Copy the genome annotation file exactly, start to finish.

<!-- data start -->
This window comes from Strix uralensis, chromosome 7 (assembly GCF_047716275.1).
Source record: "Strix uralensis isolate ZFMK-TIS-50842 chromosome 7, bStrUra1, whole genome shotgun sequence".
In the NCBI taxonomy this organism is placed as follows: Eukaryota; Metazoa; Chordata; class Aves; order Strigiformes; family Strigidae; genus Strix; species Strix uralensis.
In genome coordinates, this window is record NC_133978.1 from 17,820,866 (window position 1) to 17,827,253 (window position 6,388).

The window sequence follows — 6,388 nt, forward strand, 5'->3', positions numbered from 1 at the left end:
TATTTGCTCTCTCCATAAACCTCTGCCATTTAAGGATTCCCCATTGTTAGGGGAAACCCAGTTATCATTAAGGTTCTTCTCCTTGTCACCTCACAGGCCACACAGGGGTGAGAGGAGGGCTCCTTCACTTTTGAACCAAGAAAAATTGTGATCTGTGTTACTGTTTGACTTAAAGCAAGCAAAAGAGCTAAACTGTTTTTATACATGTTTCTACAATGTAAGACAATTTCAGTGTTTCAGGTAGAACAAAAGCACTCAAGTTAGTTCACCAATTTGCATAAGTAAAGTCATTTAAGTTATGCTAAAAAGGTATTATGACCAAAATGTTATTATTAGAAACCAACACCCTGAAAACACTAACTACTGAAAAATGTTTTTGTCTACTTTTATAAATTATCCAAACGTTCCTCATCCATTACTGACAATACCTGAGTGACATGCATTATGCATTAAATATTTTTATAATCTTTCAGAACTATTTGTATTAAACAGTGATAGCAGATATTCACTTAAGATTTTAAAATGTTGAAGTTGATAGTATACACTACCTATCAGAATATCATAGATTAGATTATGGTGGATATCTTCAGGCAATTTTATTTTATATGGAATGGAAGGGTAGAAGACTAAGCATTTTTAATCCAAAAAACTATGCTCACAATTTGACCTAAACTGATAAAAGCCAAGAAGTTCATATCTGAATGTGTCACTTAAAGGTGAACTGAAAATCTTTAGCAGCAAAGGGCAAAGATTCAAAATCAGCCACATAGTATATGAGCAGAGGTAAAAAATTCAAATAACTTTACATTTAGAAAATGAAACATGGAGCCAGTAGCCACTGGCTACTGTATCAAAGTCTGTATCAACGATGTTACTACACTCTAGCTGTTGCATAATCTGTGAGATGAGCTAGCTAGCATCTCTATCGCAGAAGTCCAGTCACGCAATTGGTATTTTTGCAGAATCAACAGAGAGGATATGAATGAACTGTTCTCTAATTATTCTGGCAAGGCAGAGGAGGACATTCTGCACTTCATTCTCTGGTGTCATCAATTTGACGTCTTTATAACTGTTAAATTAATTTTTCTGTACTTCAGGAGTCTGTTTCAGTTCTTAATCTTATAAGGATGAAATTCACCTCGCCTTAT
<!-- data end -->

This window comes from Strix uralensis, chromosome 7 (assembly GCF_047716275.1).
Source record: "Strix uralensis isolate ZFMK-TIS-50842 chromosome 7, bStrUra1, whole genome shotgun sequence".
In the NCBI taxonomy this organism is placed as follows: Eukaryota; Metazoa; Chordata; class Aves; order Strigiformes; family Strigidae; genus Strix; species Strix uralensis.
In genome coordinates, this window is record NC_133978.1 from 17,820,866 (window position 1) to 17,827,253 (window position 6,388).

The window sequence follows — 6,388 nt, forward strand, 5'->3', positions numbered from 1 at the left end:
TATTTGCTCTCTCCATAAACCTCTGCCATTTAAGGATTCCCCATTGTTAGGGGAAACCCAGTTATCATTAAGGTTCTTCTCCTTGTCACCTCACAGGCCACACAGGGGTGAGAGGAGGGCTCCTTCACTTTTGAACCAAGAAAAATTGTGATCTGTGTTACTGTTTGACTTAAAGCAAGCAAAAGAGCTAAACTGTTTTTATACATGTTTCTACAATGTAAGACAATTTCAGTGTTTCAGGTAGAACAAAAGCACTCAAGTTAGTTCACCAATTTGCATAAGTAAAGTCATTTAAGTTATGCTAAAAAGGTATTATGACCAAAATGTTATTATTAGAAACCAACACCCTGAAAACACTAACTACTGAAAAATGTTTTTGTCTACTTTTATAAATTATCCAAACGTTCCTCATCCATTACTGACAATACCTGAGTGACATGCATTATGCATTAAATATTTTTATAATCTTTCAGAACTATTTGTATTAAACAGTGATAGCAGATATTCACTTAAGATTTTAAAATGTTGAAGTTGATAGTATACACTACCTATCAGAATATCATAGATTAGATTATGGTGGATATCTTCAGGCAATTTTATTTTATATGGAATGGAAGGGTAGAAGACTAAGCATTTTTAATCCAAAAAACTATGCTCACAATTTGACCTAAACTGATAAAAGCCAAGAAGTTCATATCTGAATGTGTCACTTAAAGGTGAACTGAAAATCTTTAGCAGCAAAGGGCAAAGATTCAAAATCAGCCACATAGTATATGAGCAGAGGTAAAAAATTCAAATAACTTTACATTTAGAAAATGAAACATGGAGCCAGTAGCCACTGGCTACTGTATCAAAGTCTGTATCAACGATGTTACTACACTCTAGCTGTTGCATAATCTGTGAGATGAGCTAGCTAGCATCTCTATCGCAGAAGTCCAGTCACGCAATTGGTATTTTTGCAGAATCAACAGAGAGGATATGAATGAACTGTTCTCTAATTATTCTGGCAAGGCAGAGGAGGACATTCTGCACTTCATTCTCTGGTGTCATCAATTTGACGTCTTTATAACTGTTAAATTAATTTTTCTGTACTTCAGGAGTCTGTTTCAGTTCTTAATCTTATAAGGATGAAATTCACCTCGCCTTAT